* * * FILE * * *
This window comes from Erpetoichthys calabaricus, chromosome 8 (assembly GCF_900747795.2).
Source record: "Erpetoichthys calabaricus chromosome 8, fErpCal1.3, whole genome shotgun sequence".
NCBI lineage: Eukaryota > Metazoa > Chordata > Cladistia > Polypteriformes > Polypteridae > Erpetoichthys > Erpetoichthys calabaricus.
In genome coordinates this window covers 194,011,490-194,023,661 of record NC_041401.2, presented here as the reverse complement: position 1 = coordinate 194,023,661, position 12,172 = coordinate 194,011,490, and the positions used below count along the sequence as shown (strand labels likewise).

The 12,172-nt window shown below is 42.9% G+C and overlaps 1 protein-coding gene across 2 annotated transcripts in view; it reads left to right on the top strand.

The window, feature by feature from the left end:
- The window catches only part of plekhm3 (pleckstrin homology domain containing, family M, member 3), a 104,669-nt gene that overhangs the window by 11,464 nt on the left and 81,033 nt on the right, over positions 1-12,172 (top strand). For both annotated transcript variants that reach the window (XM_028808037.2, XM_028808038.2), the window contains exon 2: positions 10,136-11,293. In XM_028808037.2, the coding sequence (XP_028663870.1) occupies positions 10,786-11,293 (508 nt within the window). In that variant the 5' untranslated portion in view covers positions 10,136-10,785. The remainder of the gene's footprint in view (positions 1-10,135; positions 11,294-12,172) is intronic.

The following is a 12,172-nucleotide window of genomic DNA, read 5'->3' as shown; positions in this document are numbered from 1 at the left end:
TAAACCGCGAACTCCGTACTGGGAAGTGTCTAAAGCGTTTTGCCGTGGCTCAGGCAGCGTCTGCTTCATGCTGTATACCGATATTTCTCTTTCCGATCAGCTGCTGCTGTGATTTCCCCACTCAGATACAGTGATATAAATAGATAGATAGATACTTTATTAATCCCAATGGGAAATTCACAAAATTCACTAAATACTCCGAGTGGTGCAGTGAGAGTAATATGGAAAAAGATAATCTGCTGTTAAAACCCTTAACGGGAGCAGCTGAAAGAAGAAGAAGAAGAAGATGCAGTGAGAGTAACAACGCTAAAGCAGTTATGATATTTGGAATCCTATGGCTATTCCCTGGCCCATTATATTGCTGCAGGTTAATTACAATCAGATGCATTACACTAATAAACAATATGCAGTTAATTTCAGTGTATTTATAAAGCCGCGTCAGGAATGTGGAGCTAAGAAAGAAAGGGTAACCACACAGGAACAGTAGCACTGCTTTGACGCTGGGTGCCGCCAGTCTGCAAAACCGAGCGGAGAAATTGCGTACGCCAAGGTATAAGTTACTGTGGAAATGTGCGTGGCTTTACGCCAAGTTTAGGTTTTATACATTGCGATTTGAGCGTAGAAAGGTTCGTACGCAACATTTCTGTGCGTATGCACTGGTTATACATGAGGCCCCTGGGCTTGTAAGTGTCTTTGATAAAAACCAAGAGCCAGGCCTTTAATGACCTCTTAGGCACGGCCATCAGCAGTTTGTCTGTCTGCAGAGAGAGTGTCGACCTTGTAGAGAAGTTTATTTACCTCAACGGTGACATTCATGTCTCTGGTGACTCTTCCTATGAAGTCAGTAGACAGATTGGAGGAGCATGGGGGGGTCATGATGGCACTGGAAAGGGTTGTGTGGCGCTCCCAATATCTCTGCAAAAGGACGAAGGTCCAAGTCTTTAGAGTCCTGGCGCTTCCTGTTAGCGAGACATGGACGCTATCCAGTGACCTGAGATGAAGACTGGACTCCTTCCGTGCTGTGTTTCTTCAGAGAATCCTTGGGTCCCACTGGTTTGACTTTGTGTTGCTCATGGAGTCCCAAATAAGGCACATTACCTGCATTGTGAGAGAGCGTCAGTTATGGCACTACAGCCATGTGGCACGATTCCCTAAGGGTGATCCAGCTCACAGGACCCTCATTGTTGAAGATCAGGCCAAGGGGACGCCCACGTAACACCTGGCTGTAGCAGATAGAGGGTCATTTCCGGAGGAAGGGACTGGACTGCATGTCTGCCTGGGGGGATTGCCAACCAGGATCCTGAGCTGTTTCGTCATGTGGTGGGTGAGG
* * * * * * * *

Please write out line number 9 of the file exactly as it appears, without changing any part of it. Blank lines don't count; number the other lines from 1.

TAAACCGCGAACTCCGTACTGGGAAGTGTCTAAAGCGTTTTGCCGTGGCTCAGGCAGCGTCTGCTTCATGCTGTATACCGATATTTCTCTTTCCGATCAGCTGCTGCTGTGATTTCCCCACTCAGATACAGTGATATAAATAGATAGATAGATACTTTATTAATCCCAATGGGAAATTCACAAAATTCACTAAATACTCCGAGTGGTGCAGTGAGAGTAATATGGAAAAAGATAATCTGCTGTTAAAACCCTTAACGGGAGCAGCTGAAAGAAGAAGAAGAAGAAGATGCAGTGAGAGTAACAACGCTAAAGCAGTTATGATATTTGGAATCCTATGGCTATTCCCTGGCCCATTATATTGCTGCAGGTTAATTACAATCAGATGCATTACACTAATAAACAATATGCAGTTAATTTCAGTGTATTTATAAAGCCGCGTCAGGAATGTGGAGCTAAGAAAGAAAGGGTAACCACACAGGAACAGTAGCACTGCTTTGACGCTGGGTGCCGCCAGTCTGCAAAACCGAGCGGAGAAATTGCGTACGCCAAGGTATAAGTTACTGTGGAAATGTGCGTGGCTTTACGCCAAGTTTAGGTTTTATACATTGCGATTTGAGCGTAGAAAGGTTCGTACGCAACATTTCTGTGCGTATGCACTGGTTATACATGAGGCCCCTGGGCTTGTAAGTGTCTTTGATAAAAACCAAGAGCCAGGCCTTTAATGACCTCTTAGGCACGGCCATCAGCAGTTTGTCTGTCTGCAGAGAGAGTGTCGACCTTGTAGAGAAGTTTATTTACCTCAACGGTGACATTCATGTCTCTGGTGACTCTTCCTATGAAGTCAGTAGACAGATTGGAGGAGCATGGGGGGGTCATGATGGCACTGGAAAGGGTTGTGTGGCGCTCCCAATATCTCTGCAAAAGGACGAAGGTCCAAGTCTTTAGAGTCCTGGCGCTTCCTGTTAGCGAGACATGGACGCTATCCAGTGACCTGAGATGAAGACTGGACTCCTTCCGTGCTGTGTTTCTTCAGAGAATCCTTGGGTCCCACTGGTTTGACTTTGTGTTGCTCATGGAGTCCCAAATAAGGCACATTACCTGCATTGTGAGAGAGCGTCAGTTATGGCACTACAGCCATGTGGCACGATTCCCTAAGGGTGATCCAGCTCACAGGACCCTCATTGTTGAAGATCAGGCCAAGGGGACGCCCACGTAACACCTGGCTGTAGCAGATAGAGGGTCATTTCCGGAGGAAGGGACTGGACTGCATGTCTGCCTGGGGGGATTGCCAACCAGGATCCTGAGCTGTTTCGTCATGTGGTGGGTGAGG